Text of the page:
The 2021 tax season officially began on March 1 and 8.3 million people will have to file their tax return in the next two months. This year, the tax office is warning people to be extra careful, thanks to the impact of coronavirus.
This year, millions of people will get a tax return which the tax office has already partly filled in. After all, details about your salary, childcare benefits and other regular payments are already in the system.
However, the coronavirus pandemic may have changed your personal circumstance during the year, and that could mean the information the tax office already has about you is incorrect. Here are a number of things you should check carefully.
If you bought a house last year, some of the costs associated with your mortgage, such as notary fees and the premium you paid for your mortgage advice, may be tax deductible, so you could be entitled to a refund.
Mortgage interest payments are also deductible up to a certain level. However, if you have paused your interest payments last year – because your income had been cut by coronavirus – you will need to be extra vigilant.
Double check if the pre-filled information aligns with the annual overview of your mortgage, and ask a tax advisor if you are not sure. If you have not made some payments, you won’t be entitled to the full automatic tax refund.
Did you have a flexible employment contract last year and applied for government help (Tofa) because your income had been hard hit or dried up altogether? Or are you self employed and applied for help under the Tozo ruling? That too will have an impact on your tax return.
So check if all the support measures that apply in your case were taken into account by the tax office on the pre-filled form. This is important to check because you also need to pay taxes over the financial support, which in most cases will be taxed as income.
Other forms of support for small firms, such as the TVL and TOGs rulings for small firms are not classed as income.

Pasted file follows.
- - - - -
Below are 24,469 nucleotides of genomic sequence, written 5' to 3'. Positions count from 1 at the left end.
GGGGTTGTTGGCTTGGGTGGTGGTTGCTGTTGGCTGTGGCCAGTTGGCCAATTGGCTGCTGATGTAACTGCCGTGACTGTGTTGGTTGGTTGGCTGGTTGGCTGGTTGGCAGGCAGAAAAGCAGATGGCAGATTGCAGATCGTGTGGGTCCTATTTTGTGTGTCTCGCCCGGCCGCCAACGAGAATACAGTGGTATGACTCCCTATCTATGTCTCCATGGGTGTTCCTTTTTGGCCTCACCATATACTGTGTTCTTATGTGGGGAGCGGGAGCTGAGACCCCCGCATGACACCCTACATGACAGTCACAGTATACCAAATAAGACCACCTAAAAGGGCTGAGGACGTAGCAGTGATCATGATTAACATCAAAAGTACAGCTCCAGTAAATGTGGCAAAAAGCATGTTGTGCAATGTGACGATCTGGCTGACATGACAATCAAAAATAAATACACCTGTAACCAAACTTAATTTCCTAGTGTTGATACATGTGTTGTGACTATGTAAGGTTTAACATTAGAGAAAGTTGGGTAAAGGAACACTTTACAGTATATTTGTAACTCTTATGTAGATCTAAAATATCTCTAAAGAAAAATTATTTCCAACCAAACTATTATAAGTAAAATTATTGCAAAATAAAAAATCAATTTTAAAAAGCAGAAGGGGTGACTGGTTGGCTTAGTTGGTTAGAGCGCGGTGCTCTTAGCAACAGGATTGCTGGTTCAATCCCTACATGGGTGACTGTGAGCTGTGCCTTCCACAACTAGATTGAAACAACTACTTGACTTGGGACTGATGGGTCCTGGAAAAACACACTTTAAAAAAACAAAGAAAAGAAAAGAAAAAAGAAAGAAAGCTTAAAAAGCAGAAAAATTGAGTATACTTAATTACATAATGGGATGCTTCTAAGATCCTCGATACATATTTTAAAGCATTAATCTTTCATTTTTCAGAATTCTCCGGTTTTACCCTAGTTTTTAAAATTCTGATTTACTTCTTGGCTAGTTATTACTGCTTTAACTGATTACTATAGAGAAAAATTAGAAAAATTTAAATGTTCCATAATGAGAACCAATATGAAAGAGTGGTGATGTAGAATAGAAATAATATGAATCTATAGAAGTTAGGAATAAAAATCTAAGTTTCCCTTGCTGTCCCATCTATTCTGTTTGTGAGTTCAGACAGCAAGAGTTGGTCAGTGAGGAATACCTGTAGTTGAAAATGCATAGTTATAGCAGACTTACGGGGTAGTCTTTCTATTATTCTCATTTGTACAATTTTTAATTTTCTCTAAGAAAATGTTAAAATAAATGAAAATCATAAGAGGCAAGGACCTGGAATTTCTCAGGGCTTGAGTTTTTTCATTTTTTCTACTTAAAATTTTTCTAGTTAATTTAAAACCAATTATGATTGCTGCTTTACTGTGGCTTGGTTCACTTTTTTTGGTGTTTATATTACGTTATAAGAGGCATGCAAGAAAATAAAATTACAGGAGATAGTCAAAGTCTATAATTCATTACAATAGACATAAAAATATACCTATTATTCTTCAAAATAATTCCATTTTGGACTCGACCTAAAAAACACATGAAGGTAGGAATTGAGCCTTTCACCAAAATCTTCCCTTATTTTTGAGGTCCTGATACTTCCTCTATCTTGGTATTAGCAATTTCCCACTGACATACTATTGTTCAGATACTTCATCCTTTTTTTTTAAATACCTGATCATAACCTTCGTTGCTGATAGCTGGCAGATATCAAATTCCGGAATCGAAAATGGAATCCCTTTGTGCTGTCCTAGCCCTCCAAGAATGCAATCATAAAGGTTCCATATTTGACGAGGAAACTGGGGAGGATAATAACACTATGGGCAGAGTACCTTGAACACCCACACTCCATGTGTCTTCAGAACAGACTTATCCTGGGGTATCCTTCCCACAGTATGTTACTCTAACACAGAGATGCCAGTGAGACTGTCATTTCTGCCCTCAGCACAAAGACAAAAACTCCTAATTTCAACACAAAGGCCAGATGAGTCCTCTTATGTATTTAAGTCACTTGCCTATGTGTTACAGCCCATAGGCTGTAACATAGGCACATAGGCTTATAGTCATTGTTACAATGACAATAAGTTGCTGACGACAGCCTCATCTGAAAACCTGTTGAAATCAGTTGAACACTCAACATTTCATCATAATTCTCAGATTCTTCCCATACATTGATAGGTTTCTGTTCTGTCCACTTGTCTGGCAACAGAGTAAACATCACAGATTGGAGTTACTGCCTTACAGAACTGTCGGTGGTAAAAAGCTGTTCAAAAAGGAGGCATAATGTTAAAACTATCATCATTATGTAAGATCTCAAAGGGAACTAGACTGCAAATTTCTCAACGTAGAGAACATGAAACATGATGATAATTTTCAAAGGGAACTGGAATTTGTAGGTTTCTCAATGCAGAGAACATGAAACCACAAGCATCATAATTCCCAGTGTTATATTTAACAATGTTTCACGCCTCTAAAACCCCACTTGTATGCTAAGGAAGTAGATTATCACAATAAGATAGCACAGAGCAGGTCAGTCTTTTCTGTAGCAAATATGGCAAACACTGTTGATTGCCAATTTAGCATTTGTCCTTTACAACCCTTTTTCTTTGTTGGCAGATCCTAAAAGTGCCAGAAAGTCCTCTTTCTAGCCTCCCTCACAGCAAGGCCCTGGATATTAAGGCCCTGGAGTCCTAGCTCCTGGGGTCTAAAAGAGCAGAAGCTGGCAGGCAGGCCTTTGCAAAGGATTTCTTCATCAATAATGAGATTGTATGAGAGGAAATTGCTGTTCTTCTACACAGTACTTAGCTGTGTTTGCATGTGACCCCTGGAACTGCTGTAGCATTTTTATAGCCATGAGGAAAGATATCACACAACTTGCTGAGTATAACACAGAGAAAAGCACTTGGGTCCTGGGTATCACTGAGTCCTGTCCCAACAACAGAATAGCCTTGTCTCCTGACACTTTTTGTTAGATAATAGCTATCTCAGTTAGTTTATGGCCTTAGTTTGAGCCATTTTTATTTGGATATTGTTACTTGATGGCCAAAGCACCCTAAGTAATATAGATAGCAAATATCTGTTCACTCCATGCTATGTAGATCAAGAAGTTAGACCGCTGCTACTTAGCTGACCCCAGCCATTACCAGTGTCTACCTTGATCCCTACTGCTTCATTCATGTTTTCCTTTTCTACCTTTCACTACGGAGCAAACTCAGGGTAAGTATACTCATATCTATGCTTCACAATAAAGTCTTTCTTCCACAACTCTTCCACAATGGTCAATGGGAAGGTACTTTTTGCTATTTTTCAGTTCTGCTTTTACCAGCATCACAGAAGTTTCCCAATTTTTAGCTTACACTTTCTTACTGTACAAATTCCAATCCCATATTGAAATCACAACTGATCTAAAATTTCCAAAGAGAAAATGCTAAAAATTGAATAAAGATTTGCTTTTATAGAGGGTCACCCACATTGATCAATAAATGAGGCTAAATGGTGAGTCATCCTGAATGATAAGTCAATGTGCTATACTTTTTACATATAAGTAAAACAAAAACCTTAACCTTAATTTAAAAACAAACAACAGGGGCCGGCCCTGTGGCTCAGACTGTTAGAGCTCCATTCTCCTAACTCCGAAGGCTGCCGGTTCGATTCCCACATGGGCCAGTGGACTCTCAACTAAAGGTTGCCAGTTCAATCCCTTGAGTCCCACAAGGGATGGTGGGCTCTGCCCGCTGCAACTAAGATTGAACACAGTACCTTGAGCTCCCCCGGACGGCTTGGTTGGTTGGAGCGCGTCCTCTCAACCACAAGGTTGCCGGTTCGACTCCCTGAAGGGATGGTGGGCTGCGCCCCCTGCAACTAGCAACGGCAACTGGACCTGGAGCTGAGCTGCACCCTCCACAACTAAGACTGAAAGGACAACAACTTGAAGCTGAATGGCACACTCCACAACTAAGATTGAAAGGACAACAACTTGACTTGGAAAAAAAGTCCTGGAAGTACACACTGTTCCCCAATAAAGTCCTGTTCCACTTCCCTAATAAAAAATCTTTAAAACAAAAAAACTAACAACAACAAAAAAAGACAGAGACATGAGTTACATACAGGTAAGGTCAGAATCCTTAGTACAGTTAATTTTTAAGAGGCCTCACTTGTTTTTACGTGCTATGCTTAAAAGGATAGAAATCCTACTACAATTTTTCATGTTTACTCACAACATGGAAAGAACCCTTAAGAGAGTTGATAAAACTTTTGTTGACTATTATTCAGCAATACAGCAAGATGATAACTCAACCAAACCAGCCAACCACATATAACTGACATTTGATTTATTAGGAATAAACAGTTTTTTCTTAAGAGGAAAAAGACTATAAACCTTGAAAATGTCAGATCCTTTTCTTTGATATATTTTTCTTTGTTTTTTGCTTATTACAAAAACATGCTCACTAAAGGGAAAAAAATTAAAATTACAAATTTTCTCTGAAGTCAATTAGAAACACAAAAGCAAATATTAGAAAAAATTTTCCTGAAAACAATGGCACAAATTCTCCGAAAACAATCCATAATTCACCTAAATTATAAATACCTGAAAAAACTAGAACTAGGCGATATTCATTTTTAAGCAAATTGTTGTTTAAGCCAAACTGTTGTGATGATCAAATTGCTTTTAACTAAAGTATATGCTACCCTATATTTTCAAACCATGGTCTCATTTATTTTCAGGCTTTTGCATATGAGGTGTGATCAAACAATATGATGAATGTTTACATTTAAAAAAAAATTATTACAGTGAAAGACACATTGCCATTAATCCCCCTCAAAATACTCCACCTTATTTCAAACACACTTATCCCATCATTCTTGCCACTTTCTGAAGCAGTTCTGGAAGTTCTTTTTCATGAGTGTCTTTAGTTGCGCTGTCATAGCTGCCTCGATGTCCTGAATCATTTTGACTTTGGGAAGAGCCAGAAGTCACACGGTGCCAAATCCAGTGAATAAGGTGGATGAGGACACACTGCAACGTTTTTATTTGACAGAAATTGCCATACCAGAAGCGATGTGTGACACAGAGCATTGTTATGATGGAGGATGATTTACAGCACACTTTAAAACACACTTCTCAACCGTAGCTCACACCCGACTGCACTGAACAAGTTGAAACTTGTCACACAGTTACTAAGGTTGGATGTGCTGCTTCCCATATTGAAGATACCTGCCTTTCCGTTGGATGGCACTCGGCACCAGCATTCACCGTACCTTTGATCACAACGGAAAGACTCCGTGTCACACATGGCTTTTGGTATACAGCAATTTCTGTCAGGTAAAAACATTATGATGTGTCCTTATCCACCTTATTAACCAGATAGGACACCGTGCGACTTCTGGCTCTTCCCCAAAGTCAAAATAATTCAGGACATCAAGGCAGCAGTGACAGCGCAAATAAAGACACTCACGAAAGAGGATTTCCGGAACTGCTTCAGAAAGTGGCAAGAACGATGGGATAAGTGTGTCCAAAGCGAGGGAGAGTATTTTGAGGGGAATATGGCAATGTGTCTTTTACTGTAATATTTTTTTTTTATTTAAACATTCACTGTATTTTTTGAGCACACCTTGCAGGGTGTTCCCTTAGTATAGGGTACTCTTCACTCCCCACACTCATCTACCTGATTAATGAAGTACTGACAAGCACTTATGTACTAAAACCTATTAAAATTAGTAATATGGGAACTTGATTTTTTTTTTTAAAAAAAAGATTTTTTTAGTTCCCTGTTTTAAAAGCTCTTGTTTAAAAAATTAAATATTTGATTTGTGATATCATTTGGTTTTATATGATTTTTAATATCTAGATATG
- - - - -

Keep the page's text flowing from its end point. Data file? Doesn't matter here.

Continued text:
There are several self-employed tax deductions and an important one is the self-employment rebate. This rebate excludes you from paying taxes over a set amount, if you have worked for at least 1,225 hours in the relevant tax year. You can apply this deduction for a maximum of three years in the first five that you have been self employed.
This year, of course, many self-employed people have worked fewer hours because of coronavirus. But don’t worry. The tax office has decided that it will not not enforce the 1,225 hour criteria, as a boost to the self employed.
Usually you have to file your taxes by May 1, but this year the tax office has extended that to May 8 because of computer issues in the first few days of March.
But there is also an early deadline of April 8 – usually April 1 but delayed because of the IT problems. This means if you file your income tax return before April 8, the tax office promises you will find out how much extra you have to pay, or what your rebate will be, before July 1.
Delaying your tax return
If you are not sure if you are able to file your income tax return before the deadline you can ask for a postponement. You can contact the tax office’s English language hotline (+31 555 385 385) about this, or ask your tax advisor to do it for you.
Of course, other changes to the tax regime came into effect this year as well, such as changes to income tax, property transfer tax and taxes on assets. You can find a complete summary here.
For more information contact Blue Umbrella per email (firstname.lastname@example.org) or ring +31 (0) 20 4687560.
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